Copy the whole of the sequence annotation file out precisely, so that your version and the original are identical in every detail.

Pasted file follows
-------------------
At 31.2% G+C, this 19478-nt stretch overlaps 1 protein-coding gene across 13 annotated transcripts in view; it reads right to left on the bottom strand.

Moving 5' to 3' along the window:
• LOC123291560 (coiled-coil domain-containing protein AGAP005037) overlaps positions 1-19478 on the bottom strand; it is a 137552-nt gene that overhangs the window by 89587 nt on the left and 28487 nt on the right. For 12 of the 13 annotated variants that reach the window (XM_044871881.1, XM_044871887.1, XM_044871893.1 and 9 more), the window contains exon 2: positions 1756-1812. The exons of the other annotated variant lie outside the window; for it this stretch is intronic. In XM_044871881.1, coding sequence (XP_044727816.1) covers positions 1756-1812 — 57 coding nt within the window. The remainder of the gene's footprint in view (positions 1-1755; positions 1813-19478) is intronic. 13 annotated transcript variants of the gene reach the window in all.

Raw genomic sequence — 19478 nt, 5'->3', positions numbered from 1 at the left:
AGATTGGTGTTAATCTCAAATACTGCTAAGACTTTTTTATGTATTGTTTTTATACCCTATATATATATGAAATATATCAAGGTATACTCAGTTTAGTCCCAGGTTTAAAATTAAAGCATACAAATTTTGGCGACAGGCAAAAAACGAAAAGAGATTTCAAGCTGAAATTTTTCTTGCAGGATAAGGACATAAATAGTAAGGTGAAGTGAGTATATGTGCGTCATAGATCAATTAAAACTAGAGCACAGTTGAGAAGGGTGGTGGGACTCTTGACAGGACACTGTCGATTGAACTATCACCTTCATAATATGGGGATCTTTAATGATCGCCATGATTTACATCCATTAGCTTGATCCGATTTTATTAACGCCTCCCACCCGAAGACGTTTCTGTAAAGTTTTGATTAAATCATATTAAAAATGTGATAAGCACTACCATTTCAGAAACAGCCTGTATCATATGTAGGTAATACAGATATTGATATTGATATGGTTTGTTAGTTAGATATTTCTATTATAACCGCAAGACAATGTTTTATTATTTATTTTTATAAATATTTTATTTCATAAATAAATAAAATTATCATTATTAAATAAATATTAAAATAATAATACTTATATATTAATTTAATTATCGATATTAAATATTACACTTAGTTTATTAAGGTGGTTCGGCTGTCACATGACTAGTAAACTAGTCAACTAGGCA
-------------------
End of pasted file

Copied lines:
At 31.2% G+C, this 19478-nt stretch overlaps 1 protein-coding gene across 13 annotated transcripts in view; it reads right to left on the bottom strand.

Moving 5' to 3' along the window:
• LOC123291560 (coiled-coil domain-containing protein AGAP005037) overlaps positions 1-19478 on the bottom strand; it is a 137552-nt gene that overhangs the window by 89587 nt on the left and 28487 nt on the right. For 12 of the 13 annotated variants that reach the window (XM_044871881.1, XM_044871887.1, XM_044871893.1 and 9 more), the window contains exon 2: positions 1756-1812. The exons of the other annotated variant lie outside the window; for it this stretch is intronic. In XM_044871881.1, coding sequence (XP_044727816.1) covers positions 1756-1812 — 57 coding nt within the window. The remainder of the gene's footprint in view (positions 1-1755; positions 1813-19478) is intronic. 13 annotated transcript variants of the gene reach the window in all.

Raw genomic sequence — 19478 nt, 5'->3', positions numbered from 1 at the left:
AGATTGGTGTTAATCTCAAATACTGCTAAGACTTTTTTATGTATTGTTTTTATACCCTATATATATATGAAATATATCAAGGTATACTCAGTTTAGTCCCAGGTTTAAAATTAAAGCATACAAATTTTGGCGACAGGCAAAAAACGAAAAGAGATTTCAAGCTGAAATTTTTCTTGCAGGATAAGGACATAAATAGTAAGGTGAAGTGAGTATATGTGCGTCATAGATCAATTAAAACTAGAGCACAGTTGAGAAGGGTGGTGGGACTCTTGACAGGACACTGTCGATTGAACTATCACCTTCATAATATGGGGATCTTTAATGATCGCCATGATTTACATCCATTAGCTTGATCCGATTTTATTAACGCCTCCCACCCGAAGACGTTTCTGTAAAGTTTTGATTAAATCATATTAAAAATGTGATAAGCACTACCATTTCAGAAACAGCCTGTATCATATGTAGGTAATACAGATATTGATATTGATATGGTTTGTTAGTTAGATATTTCTATTATAACCGCAAGACAATGTTTTATTATTTATTTTTATAAATATTTTATTTCATAAATAAATAAAATTATCATTATTAAATAAATATTAAAATAATAATACTTATATATTAATTTAATTATCGATATTAAATATTACACTTAGTTTATTAAGGTGGTTCGGCTGTCACATGACTAGTAAACTAGTCAACTAGGCA